Lately, I’ve been thinking of ways to make my blog more “likeable,” which is a way of saying “less boring.” It’s a well-established fact of online life that outrageous gets attention and traffic, but my posts tend to be on the ponderous side, mostly because I’m not very good at provoking reactions or ranting about … More How a flu shot got me thinking about memes
It’s a ripe scene for satire. Twenty-five thousand bureaucrats and another 25,000 hangers-on are gathered in Paris at COP21 to exchange climate change jargon over sustainable wine and cheese. It’s hard, however, to ignore the seriousness of their effort, especially as a pall lingers over the city three weeks after the November 13 terror attacks. … More What is the role of a writer as climate change creeps up on us?
Great fiction dramatizes times, places and attitudes it was never meant to illuminate. Shakespeare’s plays are loved today, despite the sometimes impenetrable language and unacceptable sexism and racism, because they reveal the universal. For several years, I’ve been interested in how fiction authors deal with climate change, and John Steinbeck’s The Grapes of Wrath is one … More How writers can read The Grapes of Wrath as climate fiction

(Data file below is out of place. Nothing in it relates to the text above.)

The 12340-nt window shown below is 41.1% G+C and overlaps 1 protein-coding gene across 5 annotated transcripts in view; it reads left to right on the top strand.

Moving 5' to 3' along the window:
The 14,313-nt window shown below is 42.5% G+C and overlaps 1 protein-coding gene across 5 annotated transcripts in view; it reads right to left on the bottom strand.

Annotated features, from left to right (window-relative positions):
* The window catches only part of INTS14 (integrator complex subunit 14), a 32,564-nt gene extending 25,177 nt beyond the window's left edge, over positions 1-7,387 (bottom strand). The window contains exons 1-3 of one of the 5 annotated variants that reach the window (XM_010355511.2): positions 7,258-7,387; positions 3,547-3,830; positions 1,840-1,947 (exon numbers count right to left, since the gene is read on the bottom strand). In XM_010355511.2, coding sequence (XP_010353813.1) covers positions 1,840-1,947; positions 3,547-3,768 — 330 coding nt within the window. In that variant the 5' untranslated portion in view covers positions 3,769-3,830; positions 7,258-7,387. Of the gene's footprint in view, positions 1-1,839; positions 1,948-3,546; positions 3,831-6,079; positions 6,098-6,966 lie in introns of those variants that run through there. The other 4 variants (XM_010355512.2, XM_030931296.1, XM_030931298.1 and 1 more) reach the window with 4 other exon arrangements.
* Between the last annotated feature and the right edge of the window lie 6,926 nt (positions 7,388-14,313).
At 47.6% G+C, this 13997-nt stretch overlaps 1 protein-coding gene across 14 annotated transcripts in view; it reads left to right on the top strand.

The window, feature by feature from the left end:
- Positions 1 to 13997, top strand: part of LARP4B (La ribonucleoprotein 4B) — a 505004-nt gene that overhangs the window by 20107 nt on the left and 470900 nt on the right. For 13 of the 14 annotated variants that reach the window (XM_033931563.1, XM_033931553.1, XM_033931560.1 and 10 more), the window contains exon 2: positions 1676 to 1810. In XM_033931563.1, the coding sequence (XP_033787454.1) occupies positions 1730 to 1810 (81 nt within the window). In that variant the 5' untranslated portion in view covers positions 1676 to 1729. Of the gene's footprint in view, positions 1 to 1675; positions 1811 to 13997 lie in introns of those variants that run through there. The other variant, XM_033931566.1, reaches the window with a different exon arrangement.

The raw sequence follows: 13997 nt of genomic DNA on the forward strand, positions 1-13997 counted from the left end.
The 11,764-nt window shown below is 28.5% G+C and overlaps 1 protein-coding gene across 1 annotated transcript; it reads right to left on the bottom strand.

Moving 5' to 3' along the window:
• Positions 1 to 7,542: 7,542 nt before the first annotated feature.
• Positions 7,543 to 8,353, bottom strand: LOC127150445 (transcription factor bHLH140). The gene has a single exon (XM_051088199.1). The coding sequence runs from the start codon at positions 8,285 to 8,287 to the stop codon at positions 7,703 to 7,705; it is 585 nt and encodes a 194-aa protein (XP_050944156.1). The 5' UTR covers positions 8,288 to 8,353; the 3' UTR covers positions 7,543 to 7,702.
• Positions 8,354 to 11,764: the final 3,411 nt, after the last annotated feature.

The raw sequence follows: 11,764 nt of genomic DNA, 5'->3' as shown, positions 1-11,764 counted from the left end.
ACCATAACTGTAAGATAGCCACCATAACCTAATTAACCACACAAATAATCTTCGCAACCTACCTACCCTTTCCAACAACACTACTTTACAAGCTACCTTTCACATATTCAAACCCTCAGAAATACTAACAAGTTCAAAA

Science fiction has a long, glorious history on radio, beginning in the medium’s golden age with Flash Gordon and Buck Rogers. Sci-fi dropped off radio’s radar as television took over, but the genre occasionally reappears in special projects. Chicago-based WBEZ-FM, one of the country’s leading public radio stations (This American Life; Serial), has produced a thoughtful … More Review: “After Water” Radio Stories Put Climate Change In a New Light
The western drought has forced everyone to know their rights. From San Diego to Seattle, talk shows, newspapers, and blogs overflow with debates over senior water rights versus junior water rights, who is abusing their rights to water by wasting it, and how much government is trampling on those rights. A year ago, water was … More Review: The Water Knife is bleak, but uncomfortably possible